Twitter? Forget about it. The level of "debate" there is silly and is resulting in bad blood. The only approach that makes sense is citing professional sources. This brings up the second point.

Secondly, MMT economists should be ready to counter points that have been addressed in the literature by citing the literature. This would save everyone a lot of time and raise the level of the debate. I have yet to see an "objection" that was not previously addressed, usually in depth.

Thirdly, it needs to be recognized that different approaches are based on different assumptions, both substantial and procedural, resulting in different frameworks. These frameworks tend to be ideologically based. This implies that there are also hidden assumptions involved as unstated presumptions. This needs to be clarified so that the debate is on the same page, or the parties agree to disagree over the foundations. Some debates are inconclusive since the parties see reality through different lenses. Moreover, changing glasses would destroy one's intellectual investment.

Bill Mitchell and Randy Wray's introductory text on MMT has been available for some time. Their MMT macro textbook is due for imminent release available for pre-order. Randy's MMT primer has been available for a long time and is no in its second edition. His 1996 MMT book introducing MMT is also germane. 

Warren Mosler is acknowledged as the founder of MMT with his Soft Currency Economics. He wrote a popular book on understanding MMT, too, The Seven Deadly Innocent Frauds of Economic Policy. Warren Mosler has also put forward several policy proposals based on MMT principles and his experience in banking, finance, etc. They serves as a practical demonstration.

Eric Tymoigne has written a book on money and banking, The Financial System and the Economy, based on MMT insights and principles.

MMT working papers can be found online at Levy Institute

A critic should at least be familiar with these sources. It's not an overwhelming task. In most fields, failure to do so is regarded as unprofessional and carries reputational risk.

Michael Roberts Blog
MMT 2 – the tricks of circulation
Michael Roberts


dave said...

So here is where I have, at minimum, a semantic disagreement with MMT. If you admit, as MMT does, that the central bank acts defensively in its provision of reserves, then I don't see how you can say that the government is a monopolist in currency issuance. Furthermore, I don't think the public sees it that way and they will have a hard time getting mainstream acceptance with this verbiage.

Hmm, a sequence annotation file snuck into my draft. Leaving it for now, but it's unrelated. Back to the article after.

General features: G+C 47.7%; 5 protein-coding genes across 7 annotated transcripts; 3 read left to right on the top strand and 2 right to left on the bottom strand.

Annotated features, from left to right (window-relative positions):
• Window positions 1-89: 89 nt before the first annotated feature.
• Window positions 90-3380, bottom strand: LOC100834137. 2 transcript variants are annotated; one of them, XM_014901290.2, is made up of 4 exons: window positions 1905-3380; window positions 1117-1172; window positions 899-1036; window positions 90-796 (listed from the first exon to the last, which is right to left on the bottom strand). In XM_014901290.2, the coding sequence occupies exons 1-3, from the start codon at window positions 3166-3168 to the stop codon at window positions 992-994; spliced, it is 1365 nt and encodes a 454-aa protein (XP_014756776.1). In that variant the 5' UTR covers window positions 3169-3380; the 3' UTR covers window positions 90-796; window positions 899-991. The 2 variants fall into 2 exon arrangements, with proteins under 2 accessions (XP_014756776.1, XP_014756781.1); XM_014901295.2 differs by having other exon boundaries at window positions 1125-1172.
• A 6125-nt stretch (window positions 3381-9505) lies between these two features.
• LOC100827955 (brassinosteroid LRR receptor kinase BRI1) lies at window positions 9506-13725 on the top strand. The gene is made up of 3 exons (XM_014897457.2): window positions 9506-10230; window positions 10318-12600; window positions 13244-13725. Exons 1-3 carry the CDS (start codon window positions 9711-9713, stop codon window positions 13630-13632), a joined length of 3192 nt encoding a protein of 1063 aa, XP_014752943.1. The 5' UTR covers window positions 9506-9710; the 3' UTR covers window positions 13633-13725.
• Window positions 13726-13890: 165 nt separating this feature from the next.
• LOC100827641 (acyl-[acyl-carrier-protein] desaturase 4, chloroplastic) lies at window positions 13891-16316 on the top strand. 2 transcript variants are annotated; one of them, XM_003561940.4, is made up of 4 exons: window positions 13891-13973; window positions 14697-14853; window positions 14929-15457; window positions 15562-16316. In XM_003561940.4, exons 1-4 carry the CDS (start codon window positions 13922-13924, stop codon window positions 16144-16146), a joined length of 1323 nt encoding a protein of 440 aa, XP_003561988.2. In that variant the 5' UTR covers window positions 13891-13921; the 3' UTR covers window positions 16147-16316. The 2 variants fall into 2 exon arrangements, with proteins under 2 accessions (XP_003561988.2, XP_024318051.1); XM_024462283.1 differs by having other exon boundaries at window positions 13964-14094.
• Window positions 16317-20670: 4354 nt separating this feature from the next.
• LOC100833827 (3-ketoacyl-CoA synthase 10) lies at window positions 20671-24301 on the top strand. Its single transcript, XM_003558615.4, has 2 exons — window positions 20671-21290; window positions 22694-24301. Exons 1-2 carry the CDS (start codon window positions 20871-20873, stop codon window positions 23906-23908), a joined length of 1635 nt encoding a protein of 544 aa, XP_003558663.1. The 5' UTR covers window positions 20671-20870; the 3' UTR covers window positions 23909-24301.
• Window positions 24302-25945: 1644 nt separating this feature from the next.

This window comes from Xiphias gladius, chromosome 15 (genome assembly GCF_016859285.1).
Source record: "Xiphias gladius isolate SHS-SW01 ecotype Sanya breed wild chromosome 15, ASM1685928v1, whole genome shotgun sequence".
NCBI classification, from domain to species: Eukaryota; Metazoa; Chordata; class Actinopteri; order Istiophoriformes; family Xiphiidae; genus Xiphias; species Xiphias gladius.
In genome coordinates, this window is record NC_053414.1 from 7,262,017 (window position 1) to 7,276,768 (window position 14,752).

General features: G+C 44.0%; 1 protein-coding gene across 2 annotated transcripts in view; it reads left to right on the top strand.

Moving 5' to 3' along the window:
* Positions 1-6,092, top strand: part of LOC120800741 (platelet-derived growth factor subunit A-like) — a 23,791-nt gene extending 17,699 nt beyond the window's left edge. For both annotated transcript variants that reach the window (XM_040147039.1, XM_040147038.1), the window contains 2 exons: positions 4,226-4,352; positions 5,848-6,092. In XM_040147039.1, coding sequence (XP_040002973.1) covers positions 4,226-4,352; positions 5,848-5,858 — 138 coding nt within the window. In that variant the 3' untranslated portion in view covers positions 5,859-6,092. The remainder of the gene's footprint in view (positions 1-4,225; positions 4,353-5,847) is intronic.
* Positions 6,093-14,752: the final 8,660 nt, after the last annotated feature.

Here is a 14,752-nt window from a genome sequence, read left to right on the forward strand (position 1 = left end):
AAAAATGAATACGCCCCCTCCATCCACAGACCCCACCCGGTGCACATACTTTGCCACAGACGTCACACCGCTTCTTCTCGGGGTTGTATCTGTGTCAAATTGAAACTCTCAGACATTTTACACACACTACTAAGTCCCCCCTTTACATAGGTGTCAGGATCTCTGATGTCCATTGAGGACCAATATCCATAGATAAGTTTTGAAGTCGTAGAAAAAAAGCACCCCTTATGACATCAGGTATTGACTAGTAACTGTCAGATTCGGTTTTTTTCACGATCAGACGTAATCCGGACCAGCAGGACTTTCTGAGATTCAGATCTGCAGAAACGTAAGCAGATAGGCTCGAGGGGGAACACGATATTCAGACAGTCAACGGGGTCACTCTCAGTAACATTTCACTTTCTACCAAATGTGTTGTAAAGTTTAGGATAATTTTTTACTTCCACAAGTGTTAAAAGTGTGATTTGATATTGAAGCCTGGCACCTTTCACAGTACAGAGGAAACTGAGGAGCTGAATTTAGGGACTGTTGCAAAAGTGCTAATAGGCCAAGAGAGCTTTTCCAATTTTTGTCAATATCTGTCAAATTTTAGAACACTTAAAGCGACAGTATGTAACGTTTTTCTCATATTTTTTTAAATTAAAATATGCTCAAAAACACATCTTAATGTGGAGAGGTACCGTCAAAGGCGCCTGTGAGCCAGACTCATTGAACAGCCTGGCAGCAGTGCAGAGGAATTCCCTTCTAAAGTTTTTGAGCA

It makes far more sense to say that the government is a currency issuer along with chartered banks.

But I agree with you that MMT doesn't say what Roberts thinks it does. MMT sees all spending as potentially inflationary, which makes the forex markets for those that float their currency as the relief valve and determinant of value.

Tom Hickey said...

@ Dave

Central banks issue the currency as the fiscal agent of government. Government delegates central bank this power.

Banks do not issue currency, currency being defined as that which the government accepts in payment of obligations it imposes.

Only the central bank issues currency. Banks must obtain the currency for tax payment.

When a bank customer writes a check to the Treasury, the bank debits the customer's deposit account and clears the check with currency from its account at the the central bank. It's a wash for the bank. The customer's deposit account is marked down and the bank reserve account at the central bank is also marked down. A liability to the government is thereby cancelled.

Banks are able to do this since their charter provided by the government gives them access to the central bank, with the ability to borrow in the overnight market and from the central bank if needed. Banks are currency users, just like the rest of non-government, but they have a special relationship with the central bank that others don't have.

Other lenders have to obtain currency in the private sector

Banks can increase the M1 money supply by extending credit — loans create deposits. This nets to zero. Only government can increase nongovernment net financial assets in aggregate through spending and transfers and decrease nongovernment net financial assets in aggregate through taxation, fees, fines and tariffs.

These are subtle points but overlooking them misses the crux of MMT analysis, which most critics do since they have not read the MMT literature and miss the nuance.

dave said...

Hi Tom, I understand the operations and agree they are as you describe, which is why I said I had a semantic disagreement. The key to my point is that the central bank must act defensively, i.e. it must provide reserves at a price if a chartered bank requests them or they risk losing control of the payments system. While no one else can issue currency, the government is also not in control of the money supply.

I think it's a bit of a semantic contradiction to say money is endogenous and also that the government is the monopoly issuer. I also think this is a hurdle to the general public who believe banks issue currency which, while not operationally correct, it also not wrong.

peterc said...

dave, to be a monopolist means to be the sole supplier. A monopolist can either set price and let quantity float or else set quantity and let price float. Either way, the monopolist is still the sole supplier.